Growth of bifidobacteria in mammalian milk

https://doi.org/10.17221/6666-CJASCitation:Ročková Š., Rada V., Havlík J., Švejstil R., Vlková E., Bunešová V., Janda K., Profousová I. (2013): Growth of bifidobacteria in mammalian milk. Czech J. Anim. Sci., 58: 99-105.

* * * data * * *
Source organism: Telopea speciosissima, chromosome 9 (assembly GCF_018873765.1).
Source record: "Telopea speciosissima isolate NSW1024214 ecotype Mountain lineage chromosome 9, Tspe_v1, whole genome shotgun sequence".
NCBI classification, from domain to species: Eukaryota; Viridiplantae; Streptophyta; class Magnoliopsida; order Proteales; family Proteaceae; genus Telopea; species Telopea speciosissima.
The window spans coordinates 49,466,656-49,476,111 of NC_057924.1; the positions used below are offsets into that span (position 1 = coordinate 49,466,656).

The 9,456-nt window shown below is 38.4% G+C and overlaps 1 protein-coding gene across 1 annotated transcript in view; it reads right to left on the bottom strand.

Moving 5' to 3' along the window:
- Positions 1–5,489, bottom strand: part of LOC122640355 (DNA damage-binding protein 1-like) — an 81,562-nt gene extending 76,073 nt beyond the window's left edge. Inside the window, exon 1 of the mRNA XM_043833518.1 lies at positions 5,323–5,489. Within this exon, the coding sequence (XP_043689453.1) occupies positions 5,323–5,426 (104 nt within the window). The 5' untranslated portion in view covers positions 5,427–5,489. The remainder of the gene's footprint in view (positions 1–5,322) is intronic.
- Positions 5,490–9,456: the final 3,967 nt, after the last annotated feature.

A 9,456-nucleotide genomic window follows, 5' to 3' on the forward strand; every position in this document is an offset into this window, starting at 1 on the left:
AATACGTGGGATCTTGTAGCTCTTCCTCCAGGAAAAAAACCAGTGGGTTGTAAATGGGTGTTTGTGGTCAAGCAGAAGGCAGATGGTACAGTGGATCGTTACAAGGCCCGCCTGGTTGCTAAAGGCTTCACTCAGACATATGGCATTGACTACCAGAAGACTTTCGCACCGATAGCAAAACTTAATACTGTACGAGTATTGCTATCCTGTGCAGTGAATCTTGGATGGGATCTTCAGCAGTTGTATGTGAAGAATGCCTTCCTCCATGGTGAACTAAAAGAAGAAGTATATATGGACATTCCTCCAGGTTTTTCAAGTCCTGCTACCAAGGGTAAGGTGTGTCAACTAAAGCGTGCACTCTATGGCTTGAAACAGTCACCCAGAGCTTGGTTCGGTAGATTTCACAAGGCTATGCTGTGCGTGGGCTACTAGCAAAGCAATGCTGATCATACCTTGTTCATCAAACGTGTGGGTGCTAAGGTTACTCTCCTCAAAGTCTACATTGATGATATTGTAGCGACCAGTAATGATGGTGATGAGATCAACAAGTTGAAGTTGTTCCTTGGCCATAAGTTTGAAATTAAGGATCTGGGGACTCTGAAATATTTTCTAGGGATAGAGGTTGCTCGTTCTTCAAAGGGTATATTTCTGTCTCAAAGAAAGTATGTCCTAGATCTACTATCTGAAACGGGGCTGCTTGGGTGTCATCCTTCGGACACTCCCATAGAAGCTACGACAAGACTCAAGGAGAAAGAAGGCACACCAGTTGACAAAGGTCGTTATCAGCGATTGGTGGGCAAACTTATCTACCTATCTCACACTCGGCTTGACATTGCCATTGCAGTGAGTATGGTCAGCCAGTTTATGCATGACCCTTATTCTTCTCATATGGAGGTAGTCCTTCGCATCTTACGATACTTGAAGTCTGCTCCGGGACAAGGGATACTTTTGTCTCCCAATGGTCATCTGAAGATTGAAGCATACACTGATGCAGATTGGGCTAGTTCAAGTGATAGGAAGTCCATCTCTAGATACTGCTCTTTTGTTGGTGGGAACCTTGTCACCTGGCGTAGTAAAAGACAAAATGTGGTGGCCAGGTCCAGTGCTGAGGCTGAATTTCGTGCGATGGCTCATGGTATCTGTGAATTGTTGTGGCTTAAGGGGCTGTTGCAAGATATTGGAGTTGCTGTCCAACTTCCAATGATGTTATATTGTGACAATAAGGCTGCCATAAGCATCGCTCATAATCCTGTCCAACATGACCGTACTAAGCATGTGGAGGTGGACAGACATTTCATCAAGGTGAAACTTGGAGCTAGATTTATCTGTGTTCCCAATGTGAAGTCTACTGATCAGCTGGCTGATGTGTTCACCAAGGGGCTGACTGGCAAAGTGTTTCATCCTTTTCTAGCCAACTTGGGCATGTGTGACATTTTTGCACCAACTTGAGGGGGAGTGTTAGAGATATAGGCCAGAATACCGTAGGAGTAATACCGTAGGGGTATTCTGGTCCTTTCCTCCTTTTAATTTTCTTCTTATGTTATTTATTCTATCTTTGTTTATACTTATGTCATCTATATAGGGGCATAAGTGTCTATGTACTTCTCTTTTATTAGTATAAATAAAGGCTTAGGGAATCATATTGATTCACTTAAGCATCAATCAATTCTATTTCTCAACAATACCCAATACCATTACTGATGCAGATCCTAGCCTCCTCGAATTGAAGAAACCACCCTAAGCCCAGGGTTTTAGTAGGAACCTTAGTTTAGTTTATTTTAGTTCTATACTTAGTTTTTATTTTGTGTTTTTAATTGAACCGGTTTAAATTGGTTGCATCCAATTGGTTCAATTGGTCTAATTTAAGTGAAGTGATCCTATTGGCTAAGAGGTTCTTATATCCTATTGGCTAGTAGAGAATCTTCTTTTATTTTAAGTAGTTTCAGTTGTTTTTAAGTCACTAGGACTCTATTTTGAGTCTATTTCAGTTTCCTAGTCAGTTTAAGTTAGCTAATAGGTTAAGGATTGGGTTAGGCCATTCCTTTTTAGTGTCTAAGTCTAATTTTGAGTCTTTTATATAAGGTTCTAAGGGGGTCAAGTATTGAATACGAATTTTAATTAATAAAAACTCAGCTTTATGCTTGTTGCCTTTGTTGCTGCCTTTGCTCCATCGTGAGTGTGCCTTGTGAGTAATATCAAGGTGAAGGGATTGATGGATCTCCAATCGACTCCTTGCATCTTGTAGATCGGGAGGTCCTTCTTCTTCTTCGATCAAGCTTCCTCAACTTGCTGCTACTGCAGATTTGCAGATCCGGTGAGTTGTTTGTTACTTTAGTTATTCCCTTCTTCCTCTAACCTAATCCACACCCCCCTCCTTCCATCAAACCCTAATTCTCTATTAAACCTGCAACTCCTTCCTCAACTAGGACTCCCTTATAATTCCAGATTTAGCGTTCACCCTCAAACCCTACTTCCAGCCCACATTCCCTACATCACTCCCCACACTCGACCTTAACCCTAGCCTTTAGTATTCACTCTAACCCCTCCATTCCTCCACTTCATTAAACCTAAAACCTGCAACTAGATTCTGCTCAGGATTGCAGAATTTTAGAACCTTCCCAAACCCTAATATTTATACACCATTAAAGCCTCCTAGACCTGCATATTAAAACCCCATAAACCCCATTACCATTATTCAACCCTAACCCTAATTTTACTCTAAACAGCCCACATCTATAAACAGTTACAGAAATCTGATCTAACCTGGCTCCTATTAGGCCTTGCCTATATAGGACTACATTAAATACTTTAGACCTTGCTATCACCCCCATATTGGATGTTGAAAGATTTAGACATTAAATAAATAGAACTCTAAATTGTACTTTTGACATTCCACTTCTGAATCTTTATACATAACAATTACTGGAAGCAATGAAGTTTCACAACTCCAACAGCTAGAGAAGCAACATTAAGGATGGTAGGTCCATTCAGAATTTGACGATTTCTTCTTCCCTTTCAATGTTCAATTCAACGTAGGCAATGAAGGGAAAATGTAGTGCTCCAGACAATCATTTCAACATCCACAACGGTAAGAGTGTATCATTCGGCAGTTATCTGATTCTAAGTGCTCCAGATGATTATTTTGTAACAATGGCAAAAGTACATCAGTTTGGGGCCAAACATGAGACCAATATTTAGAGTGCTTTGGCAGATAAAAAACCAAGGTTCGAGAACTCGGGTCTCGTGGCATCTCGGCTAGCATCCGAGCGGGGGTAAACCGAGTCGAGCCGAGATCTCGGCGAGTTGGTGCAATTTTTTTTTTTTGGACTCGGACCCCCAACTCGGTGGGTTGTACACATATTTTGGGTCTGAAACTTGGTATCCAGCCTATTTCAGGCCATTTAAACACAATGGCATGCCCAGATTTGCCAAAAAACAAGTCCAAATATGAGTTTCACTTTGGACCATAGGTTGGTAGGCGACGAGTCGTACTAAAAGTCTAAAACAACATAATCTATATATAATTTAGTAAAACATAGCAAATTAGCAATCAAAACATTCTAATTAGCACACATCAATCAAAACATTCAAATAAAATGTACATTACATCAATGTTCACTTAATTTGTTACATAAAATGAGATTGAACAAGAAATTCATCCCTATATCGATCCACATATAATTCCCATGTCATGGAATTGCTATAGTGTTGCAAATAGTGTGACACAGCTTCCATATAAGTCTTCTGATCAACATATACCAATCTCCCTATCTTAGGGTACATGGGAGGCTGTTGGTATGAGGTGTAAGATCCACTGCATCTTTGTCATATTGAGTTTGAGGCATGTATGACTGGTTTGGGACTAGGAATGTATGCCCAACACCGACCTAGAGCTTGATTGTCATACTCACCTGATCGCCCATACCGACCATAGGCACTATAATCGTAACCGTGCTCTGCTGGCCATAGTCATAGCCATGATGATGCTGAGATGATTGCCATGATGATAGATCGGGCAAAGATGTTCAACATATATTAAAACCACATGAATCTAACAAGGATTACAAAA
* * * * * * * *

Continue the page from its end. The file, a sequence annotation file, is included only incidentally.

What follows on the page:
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Microbial colonization of the mammalian intestine begins at birth, when from a sterile state a newborn infant is exposed to an external environment rich in various bacterial species. An important group of intestinal bacteria comprises bifidobacteria. Bifidobacteria represent major intestinal microbiota during the breast-feeding period. Animal milk contains all crucial nutrients for babies’ intestinal microflora. The aim of our work was to test the influence of different mammalian milk on the growth of bifidobacteria. The growth of seven strains of bifidobacteria in human milk, the colostrum of swine, cow’s milk, sheep’s milk, and rabbit’s milk was tested. Good growth accompanied by the production of lactic acid was observed not only in human milk, but also in the other kinds of milk in all three strains of Bifidobacterium bifidum of different origin. Human milk selectively supported the production of lactic acid of human bifidobacterial isolates, especially the Bifidobacterium bifidum species. The promotion of bifidobacteria by milk is species-specific. Human milk contains a key factor for the growth of specific species or strains of human-origin bifidobacteria compared to other kinds of milk. In contrast, some components (maybe lysozyme) of human milk inhibited the growth of Bifidobacterium animalis. Animal-origin strains of bifidobacteria were not able to significantly grow even in milk of animal origin, with the exception of B. animalis subsp. lactis 1,2, which slightly grew in sheep’s milk.
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